Date Published: April 17, 2019
Publisher: Public Library of Science
Author(s): Tarja Peromaa, Maria Olkkonen, Daniel Osorio.
The color red seems to be consistently associated with the concept of anger. Beyond semantic associations, it has been suggested that the color red enhances our ability to perceive anger in faces. However, previous studies often lack proper color control or the results are confounded by the presence of several emotions. Moreover, the magnitude of the (potential) effect of red has not been quantified. To address these caveats, we quantified the effect of facial color and background color on anger with psychometric functions measured with the method-of-constant-stimuli while facial hue or surround hue was varied in CIELAB color space. Stimulus sequences were generated by morphing between neutral and angry faces. For the facial color, the average chromaticity of the faces was shifted by ΔE 12/20 in red, yellow, green and blue directions. For the background color, the hue was either neutral or saturated red, green or blue. Both facial redness and surround redness enhanced perceived anger slightly, by 3–4 morph-%. Other colors did not affect perceived anger. As the magnitude of the enhancement is generally small and the effect is robust only in a small subset of the participants, we question the practical significance of red in anger recognition.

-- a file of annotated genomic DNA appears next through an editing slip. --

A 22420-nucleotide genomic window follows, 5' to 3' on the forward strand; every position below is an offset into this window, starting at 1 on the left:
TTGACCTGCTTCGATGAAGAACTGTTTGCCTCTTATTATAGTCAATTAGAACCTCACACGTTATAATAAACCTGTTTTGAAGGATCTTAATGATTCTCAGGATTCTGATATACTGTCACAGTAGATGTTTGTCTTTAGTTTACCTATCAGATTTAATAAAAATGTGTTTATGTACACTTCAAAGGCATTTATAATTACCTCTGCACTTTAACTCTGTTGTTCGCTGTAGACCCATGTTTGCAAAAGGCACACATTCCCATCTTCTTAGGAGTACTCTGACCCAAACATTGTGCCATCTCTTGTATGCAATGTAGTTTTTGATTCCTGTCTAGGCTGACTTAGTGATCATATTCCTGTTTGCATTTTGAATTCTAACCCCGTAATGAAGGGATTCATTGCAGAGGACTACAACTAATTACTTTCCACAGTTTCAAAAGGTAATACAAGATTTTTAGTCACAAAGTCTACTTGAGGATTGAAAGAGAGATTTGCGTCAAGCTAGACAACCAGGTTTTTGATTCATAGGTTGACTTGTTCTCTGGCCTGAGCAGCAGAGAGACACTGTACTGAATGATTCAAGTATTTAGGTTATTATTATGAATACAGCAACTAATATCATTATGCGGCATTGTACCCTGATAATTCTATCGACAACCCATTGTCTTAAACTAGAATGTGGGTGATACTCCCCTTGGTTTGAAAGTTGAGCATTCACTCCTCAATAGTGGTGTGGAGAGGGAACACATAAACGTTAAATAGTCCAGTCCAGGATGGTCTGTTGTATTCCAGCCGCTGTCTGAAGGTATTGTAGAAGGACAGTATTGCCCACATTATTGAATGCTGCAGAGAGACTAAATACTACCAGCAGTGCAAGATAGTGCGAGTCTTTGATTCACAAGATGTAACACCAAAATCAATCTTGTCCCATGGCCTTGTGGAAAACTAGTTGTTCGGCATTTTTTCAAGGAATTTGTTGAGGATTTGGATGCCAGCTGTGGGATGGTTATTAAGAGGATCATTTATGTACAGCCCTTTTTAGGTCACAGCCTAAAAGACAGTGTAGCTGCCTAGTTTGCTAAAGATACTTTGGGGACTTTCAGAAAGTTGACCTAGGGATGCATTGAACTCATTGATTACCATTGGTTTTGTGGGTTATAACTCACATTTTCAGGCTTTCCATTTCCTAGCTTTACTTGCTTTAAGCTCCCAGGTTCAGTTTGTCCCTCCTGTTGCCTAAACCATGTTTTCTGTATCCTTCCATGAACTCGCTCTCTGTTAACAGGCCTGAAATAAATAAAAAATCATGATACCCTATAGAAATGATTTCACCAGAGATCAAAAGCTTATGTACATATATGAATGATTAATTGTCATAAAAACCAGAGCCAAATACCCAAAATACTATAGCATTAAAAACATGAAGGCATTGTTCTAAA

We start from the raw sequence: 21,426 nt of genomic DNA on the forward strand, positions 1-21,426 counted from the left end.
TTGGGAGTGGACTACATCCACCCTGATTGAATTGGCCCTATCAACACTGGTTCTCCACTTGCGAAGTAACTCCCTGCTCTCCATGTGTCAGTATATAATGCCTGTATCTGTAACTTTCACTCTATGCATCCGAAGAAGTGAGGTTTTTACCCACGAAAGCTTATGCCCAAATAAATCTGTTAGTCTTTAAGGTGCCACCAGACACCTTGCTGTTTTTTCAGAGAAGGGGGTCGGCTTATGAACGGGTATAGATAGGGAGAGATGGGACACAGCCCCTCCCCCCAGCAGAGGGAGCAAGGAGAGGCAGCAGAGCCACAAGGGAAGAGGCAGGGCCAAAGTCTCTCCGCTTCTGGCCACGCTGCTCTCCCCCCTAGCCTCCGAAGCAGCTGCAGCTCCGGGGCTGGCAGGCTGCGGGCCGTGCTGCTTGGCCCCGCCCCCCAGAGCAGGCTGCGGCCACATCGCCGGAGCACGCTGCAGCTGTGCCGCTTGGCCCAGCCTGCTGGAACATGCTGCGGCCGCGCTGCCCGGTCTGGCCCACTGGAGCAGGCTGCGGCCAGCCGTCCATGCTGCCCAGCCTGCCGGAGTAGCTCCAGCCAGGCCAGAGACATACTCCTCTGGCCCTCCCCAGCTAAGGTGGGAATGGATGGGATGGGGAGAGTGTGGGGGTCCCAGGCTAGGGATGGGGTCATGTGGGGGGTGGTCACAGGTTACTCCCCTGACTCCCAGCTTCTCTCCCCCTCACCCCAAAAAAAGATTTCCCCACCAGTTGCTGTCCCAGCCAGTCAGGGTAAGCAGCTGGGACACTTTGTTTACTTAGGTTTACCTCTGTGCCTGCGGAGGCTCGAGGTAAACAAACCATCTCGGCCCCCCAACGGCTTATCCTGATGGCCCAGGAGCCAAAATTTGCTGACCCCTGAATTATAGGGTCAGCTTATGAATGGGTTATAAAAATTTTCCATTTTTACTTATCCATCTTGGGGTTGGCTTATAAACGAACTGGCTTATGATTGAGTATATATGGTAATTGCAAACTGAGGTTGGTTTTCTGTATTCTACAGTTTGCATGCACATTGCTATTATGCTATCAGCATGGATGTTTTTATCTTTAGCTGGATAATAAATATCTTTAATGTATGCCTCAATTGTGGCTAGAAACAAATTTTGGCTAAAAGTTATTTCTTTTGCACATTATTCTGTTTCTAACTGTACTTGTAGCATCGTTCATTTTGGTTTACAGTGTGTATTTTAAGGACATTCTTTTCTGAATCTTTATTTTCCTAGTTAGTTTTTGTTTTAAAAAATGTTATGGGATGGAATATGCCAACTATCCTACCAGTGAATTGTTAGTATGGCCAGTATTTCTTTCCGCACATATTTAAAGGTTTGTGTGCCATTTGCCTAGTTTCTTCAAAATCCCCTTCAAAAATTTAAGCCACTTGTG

We intuitively associate red with danger, anger, and arousal . These associations seem to be consistent across cultures  as well as across species, as illustrated by the warning and socio-sexual displays of many animals (e.g. [3, 4, 5, 6]). Even the evolution of language points to a role of red as an important signal color: red is consistently the first chromatic color category to emerge after a light/dark or warm/cool split [7, 8, 9].
We studied the effect of facial and background color on the perception of anger by characterizing anger detection thresholds in color-calibrated stimulus displays. Red facial and background color enhanced the perception of anger by 3–4 morph%, while yellowish, greenish or bluish facial or background color did not have an effect on thresholds. This effect was significant but relatively small and robust only for a minority of the participants. We discuss the results for facial and background color separately first, and then compare the two. Finally, we assess the practical significance of the effect.